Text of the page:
Midwest ferrous scrap prices are expected to increase up to $50
per gross ton over the course of the winter, with November
likely to kick-start the push for higher prices.
said seasonal tightness in scrap supplies, strong mill demand,
finished steel price increases and an uptick in export prices
will be the main drivers of scrap prices through the
speculated that a $40- to $50-per-ton increase over the next
two to three months likely will come in a minimum of two
installments, with the first expected in November.
Several Midwest mill
buyers estimated that scrap prices in November could rise
between $10 and $20 per ton from this months levels,
while suppliers were divided between speculated increases of
$10 to $20 per ton and $20 to $30 per ton.
polled informally by AMM suggested that supplies of
cut grades such as heavy melt and plate and structural will be
far tighter than shredded and prime scrap.
Midwest suppliers said
flows of scrap into their yards have been within single-digit
percentage point increases or decreases from flows seen last
Most suppliers and a
few mill buyers said that despite November being a shorter
shipping month due to the Thanksgiving holiday and expected
outages at a few mills, demand will be more than sufficient to
support higher prices.
"(Outages) would be
the mills last line of defense. Basically, the outages we
have seen came in summer and fall and most of those mills are
coming back. All hope on the consumer side is lost. They have
no line of defense. They will say inventory, but
good luck with that," a buyer for one steel producer said.
A second buyer agreed.
"There are some outages, including our location for the last
week of the month, but I think there will be enough demand that
it will cause prices to push up some. The supply base will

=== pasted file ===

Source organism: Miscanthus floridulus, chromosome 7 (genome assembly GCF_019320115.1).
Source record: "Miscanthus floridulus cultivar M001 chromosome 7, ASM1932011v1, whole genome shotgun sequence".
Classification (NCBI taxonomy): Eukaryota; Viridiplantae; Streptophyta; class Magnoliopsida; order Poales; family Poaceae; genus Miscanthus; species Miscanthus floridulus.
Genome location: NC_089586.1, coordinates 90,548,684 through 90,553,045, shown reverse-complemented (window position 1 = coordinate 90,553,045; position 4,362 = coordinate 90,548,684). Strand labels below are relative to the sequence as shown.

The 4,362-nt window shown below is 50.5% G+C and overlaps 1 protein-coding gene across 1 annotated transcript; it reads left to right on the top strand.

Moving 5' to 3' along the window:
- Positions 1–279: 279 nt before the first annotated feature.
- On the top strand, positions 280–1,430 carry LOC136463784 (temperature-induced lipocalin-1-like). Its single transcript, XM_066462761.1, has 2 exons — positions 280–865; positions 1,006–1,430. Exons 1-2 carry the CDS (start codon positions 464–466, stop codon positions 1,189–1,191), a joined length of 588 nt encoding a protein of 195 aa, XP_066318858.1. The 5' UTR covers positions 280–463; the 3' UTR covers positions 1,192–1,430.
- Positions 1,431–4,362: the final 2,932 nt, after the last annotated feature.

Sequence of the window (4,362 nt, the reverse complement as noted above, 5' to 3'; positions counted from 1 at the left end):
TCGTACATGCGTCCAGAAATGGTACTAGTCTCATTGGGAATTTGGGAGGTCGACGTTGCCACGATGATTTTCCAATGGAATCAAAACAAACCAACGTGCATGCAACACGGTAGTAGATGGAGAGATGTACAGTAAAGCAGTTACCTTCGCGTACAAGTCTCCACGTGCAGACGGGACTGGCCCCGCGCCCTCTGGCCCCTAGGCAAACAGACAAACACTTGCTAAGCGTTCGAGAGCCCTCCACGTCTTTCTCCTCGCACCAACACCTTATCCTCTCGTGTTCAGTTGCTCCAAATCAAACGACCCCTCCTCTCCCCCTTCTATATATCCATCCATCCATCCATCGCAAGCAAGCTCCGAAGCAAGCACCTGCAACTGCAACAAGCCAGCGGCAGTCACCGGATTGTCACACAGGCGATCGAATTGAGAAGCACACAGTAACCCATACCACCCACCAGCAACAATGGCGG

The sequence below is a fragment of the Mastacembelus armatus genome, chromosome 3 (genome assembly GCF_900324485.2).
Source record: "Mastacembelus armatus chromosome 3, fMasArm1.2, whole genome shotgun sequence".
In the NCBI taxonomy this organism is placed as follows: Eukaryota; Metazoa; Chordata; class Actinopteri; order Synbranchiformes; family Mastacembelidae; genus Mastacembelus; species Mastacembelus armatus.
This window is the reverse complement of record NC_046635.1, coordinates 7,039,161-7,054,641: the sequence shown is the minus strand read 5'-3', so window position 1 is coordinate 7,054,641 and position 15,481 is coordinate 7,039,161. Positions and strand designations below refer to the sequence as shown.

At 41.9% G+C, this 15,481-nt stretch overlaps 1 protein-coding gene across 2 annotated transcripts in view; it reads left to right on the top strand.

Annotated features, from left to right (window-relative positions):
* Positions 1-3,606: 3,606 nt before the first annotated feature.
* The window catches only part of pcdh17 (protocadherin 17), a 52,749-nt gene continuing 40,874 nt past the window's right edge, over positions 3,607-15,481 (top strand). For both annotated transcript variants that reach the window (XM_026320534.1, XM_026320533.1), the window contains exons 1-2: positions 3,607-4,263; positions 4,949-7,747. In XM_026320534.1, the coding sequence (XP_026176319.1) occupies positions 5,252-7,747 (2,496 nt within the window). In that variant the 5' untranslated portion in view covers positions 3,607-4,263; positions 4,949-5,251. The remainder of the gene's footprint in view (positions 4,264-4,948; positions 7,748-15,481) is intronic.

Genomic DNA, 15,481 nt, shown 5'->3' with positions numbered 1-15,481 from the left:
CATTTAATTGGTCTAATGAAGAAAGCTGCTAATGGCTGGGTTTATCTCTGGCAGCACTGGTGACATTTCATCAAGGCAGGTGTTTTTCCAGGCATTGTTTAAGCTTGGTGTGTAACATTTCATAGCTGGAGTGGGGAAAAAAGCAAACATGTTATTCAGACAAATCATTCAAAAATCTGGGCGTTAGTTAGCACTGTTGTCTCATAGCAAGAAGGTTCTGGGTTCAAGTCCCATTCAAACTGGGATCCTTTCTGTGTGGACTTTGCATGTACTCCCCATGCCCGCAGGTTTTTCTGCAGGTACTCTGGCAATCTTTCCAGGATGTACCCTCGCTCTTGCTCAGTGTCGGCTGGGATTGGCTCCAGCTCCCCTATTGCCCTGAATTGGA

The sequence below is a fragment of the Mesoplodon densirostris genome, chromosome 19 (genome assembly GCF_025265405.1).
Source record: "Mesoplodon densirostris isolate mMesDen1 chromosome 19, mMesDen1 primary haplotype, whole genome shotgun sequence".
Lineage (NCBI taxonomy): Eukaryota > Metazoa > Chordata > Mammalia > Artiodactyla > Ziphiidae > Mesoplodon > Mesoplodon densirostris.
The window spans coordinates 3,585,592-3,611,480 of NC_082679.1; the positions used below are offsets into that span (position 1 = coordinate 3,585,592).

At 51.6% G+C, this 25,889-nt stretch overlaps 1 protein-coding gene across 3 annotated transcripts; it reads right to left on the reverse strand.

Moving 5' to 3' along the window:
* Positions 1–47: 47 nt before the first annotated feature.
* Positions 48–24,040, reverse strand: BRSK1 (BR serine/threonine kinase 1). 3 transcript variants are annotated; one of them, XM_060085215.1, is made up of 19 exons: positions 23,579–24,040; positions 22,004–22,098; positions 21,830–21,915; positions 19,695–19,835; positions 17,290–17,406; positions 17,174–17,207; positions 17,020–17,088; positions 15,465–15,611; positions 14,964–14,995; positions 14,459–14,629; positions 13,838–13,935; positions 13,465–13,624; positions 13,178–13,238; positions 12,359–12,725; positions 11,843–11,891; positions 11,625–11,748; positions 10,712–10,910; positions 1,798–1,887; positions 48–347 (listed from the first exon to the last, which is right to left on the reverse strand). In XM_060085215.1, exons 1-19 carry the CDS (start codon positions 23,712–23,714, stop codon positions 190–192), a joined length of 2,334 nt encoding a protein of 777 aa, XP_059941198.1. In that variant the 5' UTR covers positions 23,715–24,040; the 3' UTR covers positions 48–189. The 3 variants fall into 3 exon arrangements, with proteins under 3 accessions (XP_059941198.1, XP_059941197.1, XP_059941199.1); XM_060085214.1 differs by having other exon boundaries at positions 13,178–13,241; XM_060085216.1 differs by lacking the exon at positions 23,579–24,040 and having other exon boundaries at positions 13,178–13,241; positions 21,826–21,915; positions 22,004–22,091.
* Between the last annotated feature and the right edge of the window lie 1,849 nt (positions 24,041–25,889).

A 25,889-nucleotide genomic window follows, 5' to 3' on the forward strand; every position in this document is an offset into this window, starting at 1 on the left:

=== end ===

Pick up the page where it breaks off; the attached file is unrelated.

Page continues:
typically hold back tons this time of year if they think the
first quarter is likely to be stronger," he said.
Although some market
participants said prices could increase by as much as $30 to
$50 per ton in November itself, many suppliers said they hope
the big spike occurs over time and not in a single month.
"I really hope
its not up a full $50 in November. Im hoping we see
$20 to $25 increases in November and then go for another up in
December or January," one supplier said, while others suggested
that any large spike in November prices could force a
correction in December as year-end accounting measures kick
At least one supplier,
however, felt that prices should rise by at least $40 in
November. "We expect overall volumes to be the same as
September, which is not good. We have low on-hand inventories
and ... flows are drastically reduced from August levels.
Compounding the situation, dealers are anticipating higher
prices in November, so margins are more compressed as the buy
side has increased $10 to $20 to maintain flows," he said.
"Scrap prices must come back up, hopefully, to bring supply in
One trader expects
Midwest prices to trend above the markets to the east. "I hear
the discussion about strength in some regions, but most seems
west of Pittsburgh and eastern Ohio. My sense is strong
sideways in Ontario, Pittsburgh and Canton. (There is) too much
scrap in the region from Toronto and Hamilton southward to
Pittsburgh, west toward Mansfield," he said, adding that he
doesnt expect any uptick in demand from most buyers in
Others suggested that
markets in the South and Southeast also could record
strengthening prices in November.
"The Mexico market has
prices in the South pushing up strong. One (mill was) nervous
that the market would spike $30 (per gross ton) due to
south-of-the-border buys," one supplier to the region said.